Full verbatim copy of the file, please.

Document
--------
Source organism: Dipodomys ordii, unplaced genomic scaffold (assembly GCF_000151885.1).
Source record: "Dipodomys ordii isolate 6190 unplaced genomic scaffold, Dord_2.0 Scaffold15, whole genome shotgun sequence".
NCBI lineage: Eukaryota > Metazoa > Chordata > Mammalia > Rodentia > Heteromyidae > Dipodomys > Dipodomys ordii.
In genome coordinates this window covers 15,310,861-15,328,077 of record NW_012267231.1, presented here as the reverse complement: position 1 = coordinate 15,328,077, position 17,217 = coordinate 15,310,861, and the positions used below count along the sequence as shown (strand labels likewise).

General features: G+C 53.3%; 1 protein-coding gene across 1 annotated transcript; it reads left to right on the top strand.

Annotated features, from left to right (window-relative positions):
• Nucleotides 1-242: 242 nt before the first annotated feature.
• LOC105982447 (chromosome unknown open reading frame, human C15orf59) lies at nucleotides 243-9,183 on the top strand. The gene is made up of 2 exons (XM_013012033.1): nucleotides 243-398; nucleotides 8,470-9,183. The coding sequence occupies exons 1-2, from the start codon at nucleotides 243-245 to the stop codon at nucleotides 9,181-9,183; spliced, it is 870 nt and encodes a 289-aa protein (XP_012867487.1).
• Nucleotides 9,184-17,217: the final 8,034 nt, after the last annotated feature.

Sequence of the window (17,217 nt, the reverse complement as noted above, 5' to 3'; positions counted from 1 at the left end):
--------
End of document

Source organism: Dipodomys ordii, unplaced genomic scaffold (assembly GCF_000151885.1).
Source record: "Dipodomys ordii isolate 6190 unplaced genomic scaffold, Dord_2.0 Scaffold15, whole genome shotgun sequence".
NCBI lineage: Eukaryota > Metazoa > Chordata > Mammalia > Rodentia > Heteromyidae > Dipodomys > Dipodomys ordii.
In genome coordinates this window covers 15,310,861-15,328,077 of record NW_012267231.1, presented here as the reverse complement: position 1 = coordinate 15,328,077, position 17,217 = coordinate 15,310,861, and the positions used below count along the sequence as shown (strand labels likewise).

General features: G+C 53.3%; 1 protein-coding gene across 1 annotated transcript; it reads left to right on the top strand.

Annotated features, from left to right (window-relative positions):
• Nucleotides 1-242: 242 nt before the first annotated feature.
• LOC105982447 (chromosome unknown open reading frame, human C15orf59) lies at nucleotides 243-9,183 on the top strand. The gene is made up of 2 exons (XM_013012033.1): nucleotides 243-398; nucleotides 8,470-9,183. The coding sequence occupies exons 1-2, from the start codon at nucleotides 243-245 to the stop codon at nucleotides 9,181-9,183; spliced, it is 870 nt and encodes a 289-aa protein (XP_012867487.1).
• Nucleotides 9,184-17,217: the final 8,034 nt, after the last annotated feature.

Sequence of the window (17,217 nt, the reverse complement as noted above, 5' to 3'; positions counted from 1 at the left end):